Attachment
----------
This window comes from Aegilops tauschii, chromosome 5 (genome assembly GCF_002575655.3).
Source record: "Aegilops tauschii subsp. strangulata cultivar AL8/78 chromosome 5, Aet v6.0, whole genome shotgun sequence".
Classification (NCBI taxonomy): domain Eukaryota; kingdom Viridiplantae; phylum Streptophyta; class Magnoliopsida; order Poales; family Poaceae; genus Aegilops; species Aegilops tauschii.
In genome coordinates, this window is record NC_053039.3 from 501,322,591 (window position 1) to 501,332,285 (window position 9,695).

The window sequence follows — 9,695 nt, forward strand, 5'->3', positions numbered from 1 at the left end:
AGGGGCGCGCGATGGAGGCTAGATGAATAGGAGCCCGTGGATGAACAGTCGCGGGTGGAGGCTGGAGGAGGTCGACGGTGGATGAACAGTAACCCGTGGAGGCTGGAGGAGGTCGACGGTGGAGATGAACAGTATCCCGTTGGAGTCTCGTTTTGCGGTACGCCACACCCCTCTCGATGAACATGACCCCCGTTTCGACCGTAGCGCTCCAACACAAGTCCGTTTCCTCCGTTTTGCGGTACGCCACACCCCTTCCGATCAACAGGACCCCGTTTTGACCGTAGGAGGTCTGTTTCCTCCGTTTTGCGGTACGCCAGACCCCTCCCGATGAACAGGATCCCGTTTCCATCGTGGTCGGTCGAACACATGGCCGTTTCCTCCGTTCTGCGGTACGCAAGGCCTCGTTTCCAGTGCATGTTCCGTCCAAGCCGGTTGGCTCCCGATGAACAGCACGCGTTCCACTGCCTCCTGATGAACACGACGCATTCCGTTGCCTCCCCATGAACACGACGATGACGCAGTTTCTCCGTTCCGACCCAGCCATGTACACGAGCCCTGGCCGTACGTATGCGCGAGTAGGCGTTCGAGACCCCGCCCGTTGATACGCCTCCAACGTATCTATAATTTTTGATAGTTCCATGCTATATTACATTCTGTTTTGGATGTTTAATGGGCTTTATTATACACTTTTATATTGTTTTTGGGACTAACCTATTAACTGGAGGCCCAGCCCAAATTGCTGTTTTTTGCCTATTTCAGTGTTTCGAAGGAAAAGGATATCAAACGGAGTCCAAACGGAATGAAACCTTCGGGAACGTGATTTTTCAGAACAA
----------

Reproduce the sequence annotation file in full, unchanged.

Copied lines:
This window comes from Aegilops tauschii, chromosome 5 (genome assembly GCF_002575655.3).
Source record: "Aegilops tauschii subsp. strangulata cultivar AL8/78 chromosome 5, Aet v6.0, whole genome shotgun sequence".
Classification (NCBI taxonomy): domain Eukaryota; kingdom Viridiplantae; phylum Streptophyta; class Magnoliopsida; order Poales; family Poaceae; genus Aegilops; species Aegilops tauschii.
In genome coordinates, this window is record NC_053039.3 from 501,322,591 (window position 1) to 501,332,285 (window position 9,695).

The window sequence follows — 9,695 nt, forward strand, 5'->3', positions numbered from 1 at the left end:
AGGGGCGCGCGATGGAGGCTAGATGAATAGGAGCCCGTGGATGAACAGTCGCGGGTGGAGGCTGGAGGAGGTCGACGGTGGATGAACAGTAACCCGTGGAGGCTGGAGGAGGTCGACGGTGGAGATGAACAGTATCCCGTTGGAGTCTCGTTTTGCGGTACGCCACACCCCTCTCGATGAACATGACCCCCGTTTCGACCGTAGCGCTCCAACACAAGTCCGTTTCCTCCGTTTTGCGGTACGCCACACCCCTTCCGATCAACAGGACCCCGTTTTGACCGTAGGAGGTCTGTTTCCTCCGTTTTGCGGTACGCCAGACCCCTCCCGATGAACAGGATCCCGTTTCCATCGTGGTCGGTCGAACACATGGCCGTTTCCTCCGTTCTGCGGTACGCAAGGCCTCGTTTCCAGTGCATGTTCCGTCCAAGCCGGTTGGCTCCCGATGAACAGCACGCGTTCCACTGCCTCCTGATGAACACGACGCATTCCGTTGCCTCCCCATGAACACGACGATGACGCAGTTTCTCCGTTCCGACCCAGCCATGTACACGAGCCCTGGCCGTACGTATGCGCGAGTAGGCGTTCGAGACCCCGCCCGTTGATACGCCTCCAACGTATCTATAATTTTTGATAGTTCCATGCTATATTACATTCTGTTTTGGATGTTTAATGGGCTTTATTATACACTTTTATATTGTTTTTGGGACTAACCTATTAACTGGAGGCCCAGCCCAAATTGCTGTTTTTTGCCTATTTCAGTGTTTCGAAGGAAAAGGATATCAAACGGAGTCCAAACGGAATGAAACCTTCGGGAACGTGATTTTTCAGAACAA